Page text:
Cascading Style Sheets (CSS) is a W3C standard mark-up language for defining the appearance of web pages. The use of CSS allows developers to fully separate the content of the page from its presentation, speeding up the development process and also making the pages load more quickly in the browser. Whereas 20th century websites typically used tables to construct web pages and position elements, CSS now provides a cleaner and more efficient way of controlling all aspects of web page layout.
Adobe Dreamweaver has long had support for the use of CSS and has responded to the growing importance of this pivotal technology. Dreamweaver's implementation of CSS is all the more important since many of the people using the program are not specialist web developers and rely on Dreamweaver to guide them through the maze of technologies which drive web pages.
Previous versions of Dreamweaver assumed that most users would be using tables to control the layout of their web pages. Dreamweaver CS3 is the first version of the program which encourages users to create CSS-based web page layouts. When the users create a new web page, they are offered a series of CSS layouts, on which they can base the new page, consisting of single, double and three column designs.
CSS page layout is based in the DIV element, an HTML container which can be used to hold an arbitrary amount of web content. The CSS rules control the appearance and positioning of DIVs on the page. Dreamweaver CS3's preset CSS layouts create a series of DIVs containing placeholder text and basic formatting. The placeholder text, as well as the code underlying the page, both contain useful explanations of how the page has been constructed and a few tips on how to personalise them.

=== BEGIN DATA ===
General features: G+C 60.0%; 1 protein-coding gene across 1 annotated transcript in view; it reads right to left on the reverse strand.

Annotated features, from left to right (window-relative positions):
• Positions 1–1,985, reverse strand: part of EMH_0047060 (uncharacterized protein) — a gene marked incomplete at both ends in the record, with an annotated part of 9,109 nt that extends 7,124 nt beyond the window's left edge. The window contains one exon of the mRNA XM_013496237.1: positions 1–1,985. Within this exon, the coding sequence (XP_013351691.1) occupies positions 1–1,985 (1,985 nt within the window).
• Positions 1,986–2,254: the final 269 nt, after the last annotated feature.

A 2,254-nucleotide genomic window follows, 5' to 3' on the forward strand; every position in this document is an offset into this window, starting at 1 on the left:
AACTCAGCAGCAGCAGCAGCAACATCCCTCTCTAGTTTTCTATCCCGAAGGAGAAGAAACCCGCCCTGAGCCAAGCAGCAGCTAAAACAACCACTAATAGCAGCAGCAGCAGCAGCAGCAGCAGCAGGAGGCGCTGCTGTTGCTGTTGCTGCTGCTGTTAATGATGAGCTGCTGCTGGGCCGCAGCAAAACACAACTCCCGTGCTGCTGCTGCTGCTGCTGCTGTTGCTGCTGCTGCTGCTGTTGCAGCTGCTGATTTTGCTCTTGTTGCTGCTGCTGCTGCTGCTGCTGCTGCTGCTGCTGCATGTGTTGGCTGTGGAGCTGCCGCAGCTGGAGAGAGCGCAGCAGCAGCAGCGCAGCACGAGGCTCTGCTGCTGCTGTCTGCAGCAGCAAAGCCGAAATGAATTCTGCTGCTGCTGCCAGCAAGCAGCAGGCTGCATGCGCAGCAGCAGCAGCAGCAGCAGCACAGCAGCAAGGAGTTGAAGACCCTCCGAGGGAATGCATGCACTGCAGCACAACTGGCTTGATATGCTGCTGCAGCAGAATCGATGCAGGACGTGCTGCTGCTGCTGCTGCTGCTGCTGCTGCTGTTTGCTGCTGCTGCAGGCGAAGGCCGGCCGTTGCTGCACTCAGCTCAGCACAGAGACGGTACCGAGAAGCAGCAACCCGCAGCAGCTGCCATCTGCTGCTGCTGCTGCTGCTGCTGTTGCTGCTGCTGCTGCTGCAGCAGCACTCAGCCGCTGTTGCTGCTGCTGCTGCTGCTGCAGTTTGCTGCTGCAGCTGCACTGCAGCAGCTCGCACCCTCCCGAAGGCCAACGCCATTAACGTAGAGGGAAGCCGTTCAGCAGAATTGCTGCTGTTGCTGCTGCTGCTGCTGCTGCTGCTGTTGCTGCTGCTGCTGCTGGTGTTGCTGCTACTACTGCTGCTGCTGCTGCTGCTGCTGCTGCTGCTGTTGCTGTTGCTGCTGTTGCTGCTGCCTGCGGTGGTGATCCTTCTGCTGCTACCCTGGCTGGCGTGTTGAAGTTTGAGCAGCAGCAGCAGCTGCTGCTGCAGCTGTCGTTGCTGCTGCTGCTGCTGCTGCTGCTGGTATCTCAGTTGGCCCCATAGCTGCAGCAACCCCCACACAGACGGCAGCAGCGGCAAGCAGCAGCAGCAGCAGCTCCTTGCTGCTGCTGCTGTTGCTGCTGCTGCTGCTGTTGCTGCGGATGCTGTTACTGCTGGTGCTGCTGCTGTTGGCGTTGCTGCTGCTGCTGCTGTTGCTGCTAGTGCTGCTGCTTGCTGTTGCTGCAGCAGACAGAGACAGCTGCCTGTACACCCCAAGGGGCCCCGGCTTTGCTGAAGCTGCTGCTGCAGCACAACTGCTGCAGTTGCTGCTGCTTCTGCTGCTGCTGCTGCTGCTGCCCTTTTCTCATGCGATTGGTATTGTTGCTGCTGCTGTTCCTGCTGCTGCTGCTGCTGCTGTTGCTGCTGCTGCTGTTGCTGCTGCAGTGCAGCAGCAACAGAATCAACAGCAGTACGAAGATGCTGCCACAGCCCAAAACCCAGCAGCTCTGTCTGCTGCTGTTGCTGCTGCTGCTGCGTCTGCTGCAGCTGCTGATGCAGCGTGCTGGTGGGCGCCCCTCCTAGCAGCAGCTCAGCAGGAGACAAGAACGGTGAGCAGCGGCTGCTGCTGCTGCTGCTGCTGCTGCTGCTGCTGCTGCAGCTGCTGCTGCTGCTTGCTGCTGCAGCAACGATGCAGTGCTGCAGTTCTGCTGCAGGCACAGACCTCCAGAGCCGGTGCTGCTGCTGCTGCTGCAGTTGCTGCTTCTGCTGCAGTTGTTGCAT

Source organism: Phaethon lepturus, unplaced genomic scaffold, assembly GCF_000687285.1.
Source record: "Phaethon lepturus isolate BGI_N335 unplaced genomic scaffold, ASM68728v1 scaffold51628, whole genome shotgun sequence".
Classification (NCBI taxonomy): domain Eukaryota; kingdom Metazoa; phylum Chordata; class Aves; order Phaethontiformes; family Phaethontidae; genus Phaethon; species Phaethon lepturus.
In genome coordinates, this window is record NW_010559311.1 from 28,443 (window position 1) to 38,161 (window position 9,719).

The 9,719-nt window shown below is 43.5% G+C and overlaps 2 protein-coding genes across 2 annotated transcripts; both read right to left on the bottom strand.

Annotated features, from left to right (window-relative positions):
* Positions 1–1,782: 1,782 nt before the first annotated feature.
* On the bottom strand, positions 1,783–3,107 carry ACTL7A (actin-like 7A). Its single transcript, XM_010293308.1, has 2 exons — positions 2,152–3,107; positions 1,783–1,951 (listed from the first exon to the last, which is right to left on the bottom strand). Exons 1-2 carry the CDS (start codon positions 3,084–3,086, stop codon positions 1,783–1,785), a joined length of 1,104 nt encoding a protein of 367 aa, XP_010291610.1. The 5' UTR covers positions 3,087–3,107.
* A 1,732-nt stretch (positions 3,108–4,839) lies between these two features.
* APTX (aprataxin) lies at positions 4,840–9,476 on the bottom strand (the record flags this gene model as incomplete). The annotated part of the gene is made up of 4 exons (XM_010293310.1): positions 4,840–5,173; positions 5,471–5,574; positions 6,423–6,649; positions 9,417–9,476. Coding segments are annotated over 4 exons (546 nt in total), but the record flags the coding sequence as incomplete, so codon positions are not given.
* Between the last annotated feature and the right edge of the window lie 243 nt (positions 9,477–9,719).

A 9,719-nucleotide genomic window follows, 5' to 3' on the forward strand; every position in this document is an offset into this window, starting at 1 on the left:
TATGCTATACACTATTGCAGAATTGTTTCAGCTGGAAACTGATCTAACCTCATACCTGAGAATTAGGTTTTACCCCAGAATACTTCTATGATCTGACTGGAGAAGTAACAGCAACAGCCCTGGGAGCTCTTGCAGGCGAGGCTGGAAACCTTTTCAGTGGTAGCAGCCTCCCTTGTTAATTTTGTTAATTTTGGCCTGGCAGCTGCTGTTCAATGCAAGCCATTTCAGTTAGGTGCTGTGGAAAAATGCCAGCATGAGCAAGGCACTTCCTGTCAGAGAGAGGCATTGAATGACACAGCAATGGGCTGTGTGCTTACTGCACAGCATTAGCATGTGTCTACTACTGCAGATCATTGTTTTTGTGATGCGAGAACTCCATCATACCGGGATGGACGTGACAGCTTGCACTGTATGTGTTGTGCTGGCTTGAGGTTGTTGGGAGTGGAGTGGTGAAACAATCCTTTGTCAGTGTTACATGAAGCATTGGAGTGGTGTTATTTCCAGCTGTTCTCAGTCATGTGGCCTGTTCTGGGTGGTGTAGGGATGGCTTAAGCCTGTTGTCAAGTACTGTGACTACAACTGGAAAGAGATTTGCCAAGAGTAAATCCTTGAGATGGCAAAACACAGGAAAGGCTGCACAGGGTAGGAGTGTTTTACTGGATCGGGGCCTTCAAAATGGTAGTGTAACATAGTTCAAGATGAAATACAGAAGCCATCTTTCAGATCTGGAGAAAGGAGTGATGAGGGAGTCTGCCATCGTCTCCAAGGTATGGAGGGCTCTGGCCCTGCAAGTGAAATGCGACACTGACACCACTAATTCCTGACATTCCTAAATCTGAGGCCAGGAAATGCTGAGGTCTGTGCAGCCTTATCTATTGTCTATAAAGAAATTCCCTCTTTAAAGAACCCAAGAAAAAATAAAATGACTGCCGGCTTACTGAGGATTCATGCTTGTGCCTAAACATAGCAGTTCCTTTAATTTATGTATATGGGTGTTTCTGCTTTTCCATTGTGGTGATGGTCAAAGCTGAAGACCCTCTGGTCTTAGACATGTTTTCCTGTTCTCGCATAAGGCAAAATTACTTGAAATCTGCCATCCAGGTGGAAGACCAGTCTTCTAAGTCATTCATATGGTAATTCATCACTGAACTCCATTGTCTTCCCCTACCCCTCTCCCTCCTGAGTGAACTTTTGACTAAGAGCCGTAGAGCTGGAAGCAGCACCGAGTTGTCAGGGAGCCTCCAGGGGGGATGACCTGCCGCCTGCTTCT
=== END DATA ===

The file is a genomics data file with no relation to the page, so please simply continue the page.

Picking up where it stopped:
CSS works most efficiently when you can place all of your CSS code in one external file and link that file to each of your HTML pages. Dreamweaver CS3 still does not make it easy for inexperienced users to create CSS-based pages in this way. If the user creates ten web pages based on Dreamweaver's preset CSS designs, each will have its own code embedded within the page itself. There is, however, a great feature for moving embedded code across to an external CSS file. You just select a series of CSS definitions, right-click and choose "Move CSS Rules" which is available in the "CSS Styles" section of the context menu.
This ability to move blocks of CSS is an excellent feature but one has to ask if new users will see its significance and actually use it. The fact is that, given the increasing importance of CSS and Dreamweaver's role as the fledgling developers best friend, the program could use some improvement in the way it handles CSS.
It is also disappointing that Dreamweaver still automatically generates CSS styles called "style1", etc. each time the user applies a font or colour to selected text. Surely it would be easier to simply remove these basic attributes and just let the user either apply a style to the selection or, if no styles exist, create a new one. Perhaps this will be introduced in the next release of this excellent program.
To learn more about Dreamweaver training courses, visit Macresource Computer Training, a UK IT training company offering Dreamweaver Classes in London and throughout the UK.